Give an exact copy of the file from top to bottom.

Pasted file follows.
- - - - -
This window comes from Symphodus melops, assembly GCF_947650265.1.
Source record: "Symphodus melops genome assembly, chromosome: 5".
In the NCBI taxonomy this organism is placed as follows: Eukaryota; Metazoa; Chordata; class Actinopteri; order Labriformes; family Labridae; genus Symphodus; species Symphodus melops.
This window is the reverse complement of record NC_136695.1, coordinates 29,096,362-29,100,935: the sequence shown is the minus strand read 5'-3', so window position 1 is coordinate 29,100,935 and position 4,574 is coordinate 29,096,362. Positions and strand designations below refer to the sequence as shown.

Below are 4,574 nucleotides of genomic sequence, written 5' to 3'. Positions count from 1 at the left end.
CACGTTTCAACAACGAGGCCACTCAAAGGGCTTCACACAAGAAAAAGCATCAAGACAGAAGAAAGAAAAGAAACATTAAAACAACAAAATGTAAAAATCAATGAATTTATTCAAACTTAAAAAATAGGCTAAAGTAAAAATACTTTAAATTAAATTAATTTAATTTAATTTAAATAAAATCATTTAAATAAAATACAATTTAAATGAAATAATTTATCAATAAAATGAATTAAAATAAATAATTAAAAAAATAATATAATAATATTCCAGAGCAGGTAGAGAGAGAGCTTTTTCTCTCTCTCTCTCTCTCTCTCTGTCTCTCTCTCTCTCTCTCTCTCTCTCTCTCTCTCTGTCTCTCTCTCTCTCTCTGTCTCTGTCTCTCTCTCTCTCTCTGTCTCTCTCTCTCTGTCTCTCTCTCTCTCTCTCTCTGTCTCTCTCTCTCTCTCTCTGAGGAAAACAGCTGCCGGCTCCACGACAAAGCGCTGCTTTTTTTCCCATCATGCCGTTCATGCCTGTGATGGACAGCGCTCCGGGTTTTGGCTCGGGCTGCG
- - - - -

This window comes from Symphodus melops, assembly GCF_947650265.1.
Source record: "Symphodus melops genome assembly, chromosome: 5".
In the NCBI taxonomy this organism is placed as follows: Eukaryota; Metazoa; Chordata; class Actinopteri; order Labriformes; family Labridae; genus Symphodus; species Symphodus melops.
This window is the reverse complement of record NC_136695.1, coordinates 29,096,362-29,100,935: the sequence shown is the minus strand read 5'-3', so window position 1 is coordinate 29,100,935 and position 4,574 is coordinate 29,096,362. Positions and strand designations below refer to the sequence as shown.

Below are 4,574 nucleotides of genomic sequence, written 5' to 3'. Positions count from 1 at the left end.
CACGTTTCAACAACGAGGCCACTCAAAGGGCTTCACACAAGAAAAAGCATCAAGACAGAAGAAAGAAAAGAAACATTAAAACAACAAAATGTAAAAATCAATGAATTTATTCAAACTTAAAAAATAGGCTAAAGTAAAAATACTTTAAATTAAATTAATTTAATTTAATTTAAATAAAATCATTTAAATAAAATACAATTTAAATGAAATAATTTATCAATAAAATGAATTAAAATAAATAATTAAAAAAATAATATAATAATATTCCAGAGCAGGTAGAGAGAGAGCTTTTTCTCTCTCTCTCTCTCTCTCTCTGTCTCTCTCTCTCTCTCTCTCTCTCTCTCTCTCTCTGTCTCTCTCTCTCTCTCTGTCTCTGTCTCTCTCTCTCTCTCTGTCTCTCTCTCTCTGTCTCTCTCTCTCTCTCTCTCTGTCTCTCTCTCTCTCTCTCTGAGGAAAACAGCTGCCGGCTCCACGACAAAGCGCTGCTTTTTTTCCCATCATGCCGTTCATGCCTGTGATGGACAGCGCTCCGGGTTTTGGCTCGGGCTGCG